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by John J. “Jack” Partridge, contributing writer, commentary
The first time I saw a primary candidate claim to embody ‘Rhode Island Values’ I thought the phrase might be a slam against candidates not born in Rhode Island. Even now I wonder.
The primary race is now over, or at least I hope it is, and maybe we, as voters, should consider if the questions of ’values’ deserve our continued attention. We can decry the absence of any attempt to enhance shared values by the candidates in the primary by articulating what their values might be so we, as voters, could measure their campaigns and possible tenure in office as against them.
Still to be answered is what are ‘Rhode Island values’? Do they differ from the values of other states? Or nationally? My first thought, upon consideration, went to a recollection of the cemetery at Normandy, France, where heroes of the greatest generation from every state lie in symmetrical rows in verdant grounds, forever together.
Are Rhode Island values really identifiable? Or are they part of the singular American sense of who we are as a country? I am the son of a third-generation son of an immigrant family who arrived in Rhode Island and experienced the era of ’No Irish Need Apply’, for open jobs, and of a first-generation immigrant parent – my mother was born in Poland and arrived here in 1914 as a 3-year-old. I know that family history influences my views as to values, particularly as to immigration. I am humbled and appreciate the struggles my ancestors endured upon arrivals, many of which remain to be faced by today’s immigrants, and what my ancestors aspired to and achieved. That history influences my views particularly as to immigration and social justice issues.
For me, their stories reflect basic American and Rhode Island values, including their faith in their new homeland to provide opportunity, coupled with courage, family strengths such as self-reliance, living in a community that thought of itself as part of the ‘American way’, and with a belief in equality and not elitism, with a sense of justice and fairness in all things economic and political, being part of a great country that later inspired the patriotism exemplified at Normandy.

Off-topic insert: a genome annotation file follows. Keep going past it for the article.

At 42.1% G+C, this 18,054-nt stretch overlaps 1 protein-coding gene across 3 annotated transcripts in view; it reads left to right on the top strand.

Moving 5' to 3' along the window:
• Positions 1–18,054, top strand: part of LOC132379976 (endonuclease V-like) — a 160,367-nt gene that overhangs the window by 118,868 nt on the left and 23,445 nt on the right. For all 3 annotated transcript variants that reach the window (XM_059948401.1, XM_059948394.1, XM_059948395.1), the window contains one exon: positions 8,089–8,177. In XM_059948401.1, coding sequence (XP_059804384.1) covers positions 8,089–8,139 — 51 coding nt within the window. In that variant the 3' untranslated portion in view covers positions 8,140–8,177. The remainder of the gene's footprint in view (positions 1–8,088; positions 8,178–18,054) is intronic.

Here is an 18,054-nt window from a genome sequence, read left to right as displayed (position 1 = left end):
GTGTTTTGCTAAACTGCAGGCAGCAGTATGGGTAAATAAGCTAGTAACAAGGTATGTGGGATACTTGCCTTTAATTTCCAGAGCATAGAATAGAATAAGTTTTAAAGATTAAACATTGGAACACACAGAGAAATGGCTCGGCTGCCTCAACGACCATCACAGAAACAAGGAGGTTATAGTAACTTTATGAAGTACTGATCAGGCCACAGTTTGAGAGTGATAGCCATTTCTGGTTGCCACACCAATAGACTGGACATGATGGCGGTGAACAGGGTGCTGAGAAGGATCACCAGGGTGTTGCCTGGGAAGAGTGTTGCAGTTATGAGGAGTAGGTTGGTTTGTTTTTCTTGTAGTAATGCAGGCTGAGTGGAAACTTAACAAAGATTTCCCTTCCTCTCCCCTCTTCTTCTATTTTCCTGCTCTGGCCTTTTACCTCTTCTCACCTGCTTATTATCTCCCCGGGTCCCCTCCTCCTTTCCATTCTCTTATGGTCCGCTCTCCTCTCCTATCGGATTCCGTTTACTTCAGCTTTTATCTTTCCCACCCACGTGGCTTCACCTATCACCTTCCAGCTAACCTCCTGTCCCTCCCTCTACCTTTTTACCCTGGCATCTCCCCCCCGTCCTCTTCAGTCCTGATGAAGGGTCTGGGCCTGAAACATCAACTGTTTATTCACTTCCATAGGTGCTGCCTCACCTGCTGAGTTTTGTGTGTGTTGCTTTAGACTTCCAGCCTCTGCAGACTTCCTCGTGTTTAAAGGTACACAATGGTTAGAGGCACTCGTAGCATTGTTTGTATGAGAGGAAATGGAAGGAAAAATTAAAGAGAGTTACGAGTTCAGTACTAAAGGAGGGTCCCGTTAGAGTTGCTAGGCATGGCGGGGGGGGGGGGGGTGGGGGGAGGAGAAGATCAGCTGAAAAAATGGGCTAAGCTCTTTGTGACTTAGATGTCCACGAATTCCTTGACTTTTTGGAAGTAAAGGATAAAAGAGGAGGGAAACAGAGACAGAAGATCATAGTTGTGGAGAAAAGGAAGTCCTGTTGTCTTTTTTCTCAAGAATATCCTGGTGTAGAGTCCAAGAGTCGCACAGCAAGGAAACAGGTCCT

To me, these are the values not necessarily articulated, but lived by the people of Rhode Island, and America, and reflect what we want our representatives in Washington to live by. We may come from different perspectives, and must respect differences in approach, so long as they reflect earnest thought and belief and are not mere party slogans or completely ”off the wall.”
These values are the threads that tie us together; keep us unified. Public policy should reflect these values in every vote taken. And our representatives in the Congress should be accountable as to faithful adherence to them.
Too bad we couldn’t get a sense of the candidates underlying values during the primary campaign. But there is still the general election in November. By then, maybe one will let us know if he or she has core beliefs as to American values, and will be worth supporting.
To read more columns by Jack go to: https://rinewstoday.com/our-team/john-j-jack-partridge/
John J. ‘Jack’ Partridge, is a retired lawyer and Senior Counsel to the firm of Partridge Snow & Hahn LLP, with four offices in Rhode Island and Massachusetts.
A Pawtucket native, Jack graduates from St. Raphael Academy and summa cum laude of Providence College, where he majored in history. After Harvard Law School, he served in the United States Army in Vietnam, where he was awarded the Joint Service Commendation Medal. In 1967, he joined the firm of Tillinghast Collins & Tanner. In 1988, he became a founding partner of Partridge Snow & Hahn LLP.
Jack has been engaged in many civic, political, governmental, and business organizations, serving as legal counsel to the Greater Providence Chamber of Commerce for 27 years and was chairman of the Old Slater Mill Association, Common Cause Rhode Island, and Memorial Hospital of Rhode Island.
He is the co-founder of The Pawtucket Foundation and an officer and director of innumerable not-for-profit entities. He served as a member of the Board of Directors of the Pawtucket Boys & Girls Club and was Treasurer of the Ocean State Charities Trust.
Jack has a long history of leadership involvement with Providence College, which recognized him in 1999 with the Providence College Alumni Association Recognition Award for Public and Community Service, and in 2011, with an honorary Doctor of Laws degree.
He is married to the former Regina McDonald and has three children: Sarah, Gregory and David.